Montrose Green is a new mixed-use, parking-lite building proposed for a vacant lot at 1819 West Montrose in Ravenswood. The location has all the transit access you could ask for in a development. The parcel sits just west of the Brown Line’s Montrose station, and is served by the #78 Montrose and #50 Damen buses. There’s a Divvy station across the street, and Metra’s Ravenswood stop is three blocks north. The lot sits on a bustling pedestrian-oriented retail strip, full of shops, restaurants, bars, and cafes.

Developer Harrington Brown plans to take advantage of the prime location, and Chicago’s 2013 transit-oriented development ordinance, to build a five-story building with 24 rental units and 10 parking spaces. That’s far below the city’s standard requirement of a 1:1 ratio. “People are seeking opportunities to live, work, shop, and dine near transit hubs,” said Harrington Brown owner David Brown. “This approach reflects where we are as a society — not every single renter has a car or needs a car.”

The building would mostly be made up of one-bedroom apartments, with a few two-bedroom units. The 5,300 square-foot ground floor space would likely be leased to a restaurant. A 3,000 square-foot, penthouse-like structure on the 5th floor is planned as office space for tech startups and other innovative small businesses. The developer hopes to start construction next spring.

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The development would be in a transit- and retail-rich location. Image: Google Streetview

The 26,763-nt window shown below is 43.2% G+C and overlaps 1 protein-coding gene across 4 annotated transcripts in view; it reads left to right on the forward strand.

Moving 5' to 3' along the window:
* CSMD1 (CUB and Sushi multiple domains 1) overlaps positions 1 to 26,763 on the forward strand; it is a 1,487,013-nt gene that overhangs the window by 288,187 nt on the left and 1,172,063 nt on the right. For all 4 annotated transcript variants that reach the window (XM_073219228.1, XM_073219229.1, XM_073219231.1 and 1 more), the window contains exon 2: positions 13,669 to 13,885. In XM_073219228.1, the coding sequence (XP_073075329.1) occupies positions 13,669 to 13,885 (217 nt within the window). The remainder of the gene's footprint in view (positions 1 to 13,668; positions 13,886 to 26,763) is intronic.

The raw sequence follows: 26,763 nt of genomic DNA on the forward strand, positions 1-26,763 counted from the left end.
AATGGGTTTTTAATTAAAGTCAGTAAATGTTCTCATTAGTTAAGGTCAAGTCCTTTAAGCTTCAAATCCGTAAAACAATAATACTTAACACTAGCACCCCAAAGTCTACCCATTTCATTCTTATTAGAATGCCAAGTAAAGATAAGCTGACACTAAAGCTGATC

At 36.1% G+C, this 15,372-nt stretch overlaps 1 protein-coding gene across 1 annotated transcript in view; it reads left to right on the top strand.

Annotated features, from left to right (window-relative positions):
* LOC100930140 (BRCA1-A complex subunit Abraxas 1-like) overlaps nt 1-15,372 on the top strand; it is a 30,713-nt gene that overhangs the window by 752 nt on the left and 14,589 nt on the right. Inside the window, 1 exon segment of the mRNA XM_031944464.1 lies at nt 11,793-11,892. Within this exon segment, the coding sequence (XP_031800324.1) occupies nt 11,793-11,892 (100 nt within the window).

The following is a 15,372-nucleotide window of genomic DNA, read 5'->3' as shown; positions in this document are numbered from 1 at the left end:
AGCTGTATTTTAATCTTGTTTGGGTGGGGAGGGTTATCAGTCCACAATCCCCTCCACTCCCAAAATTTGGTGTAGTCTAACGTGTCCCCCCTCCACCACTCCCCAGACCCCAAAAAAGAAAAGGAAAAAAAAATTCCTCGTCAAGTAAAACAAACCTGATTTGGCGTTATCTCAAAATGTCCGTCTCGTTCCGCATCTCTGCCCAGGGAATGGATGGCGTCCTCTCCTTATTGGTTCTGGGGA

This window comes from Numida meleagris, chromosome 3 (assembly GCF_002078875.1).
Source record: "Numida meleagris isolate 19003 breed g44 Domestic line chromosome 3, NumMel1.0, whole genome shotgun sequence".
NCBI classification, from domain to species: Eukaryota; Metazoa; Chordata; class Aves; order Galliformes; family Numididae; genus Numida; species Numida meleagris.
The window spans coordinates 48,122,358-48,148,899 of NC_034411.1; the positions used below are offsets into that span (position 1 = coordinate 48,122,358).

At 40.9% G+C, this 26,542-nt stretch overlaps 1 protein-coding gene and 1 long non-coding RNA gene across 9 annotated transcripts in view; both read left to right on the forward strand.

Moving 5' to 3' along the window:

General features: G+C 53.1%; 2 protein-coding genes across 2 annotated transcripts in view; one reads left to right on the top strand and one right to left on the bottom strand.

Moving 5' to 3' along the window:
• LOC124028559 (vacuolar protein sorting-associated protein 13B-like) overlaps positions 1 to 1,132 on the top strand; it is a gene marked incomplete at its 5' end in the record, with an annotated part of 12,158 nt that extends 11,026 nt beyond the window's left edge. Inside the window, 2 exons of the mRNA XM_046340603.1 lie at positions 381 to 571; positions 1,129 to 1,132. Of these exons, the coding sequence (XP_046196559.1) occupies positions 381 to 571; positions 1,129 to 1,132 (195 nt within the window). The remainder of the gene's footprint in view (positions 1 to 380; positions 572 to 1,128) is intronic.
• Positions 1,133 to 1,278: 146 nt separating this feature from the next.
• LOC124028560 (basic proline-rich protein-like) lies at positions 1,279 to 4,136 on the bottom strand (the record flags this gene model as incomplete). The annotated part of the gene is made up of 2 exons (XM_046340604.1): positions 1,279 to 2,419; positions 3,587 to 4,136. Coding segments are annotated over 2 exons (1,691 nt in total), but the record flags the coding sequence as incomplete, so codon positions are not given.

Harrington Brown purchased the land during a CTA auction five years ago, during the depths of the Great Recession, and Brown said it was his intention to hold onto the property until the real estate market improved. In the meantime, the space has housed the Montrose Green community garden, as well as events like an outdoor Irish Christmas market, held last December. “That turned out to be more of a Polar Vortex street party,” he joked.

Brown said he’s not a developer by trade, but comes from a public policy and urban planning background, and that his strategy for the new building reflects his planning philosophy. “What we’re finding in neighborhoods today is that the demand for parking among renters is much lower than what was previously perceived,” he said. “If we’re wrong about that, we won’t be successful in renting the apartments.”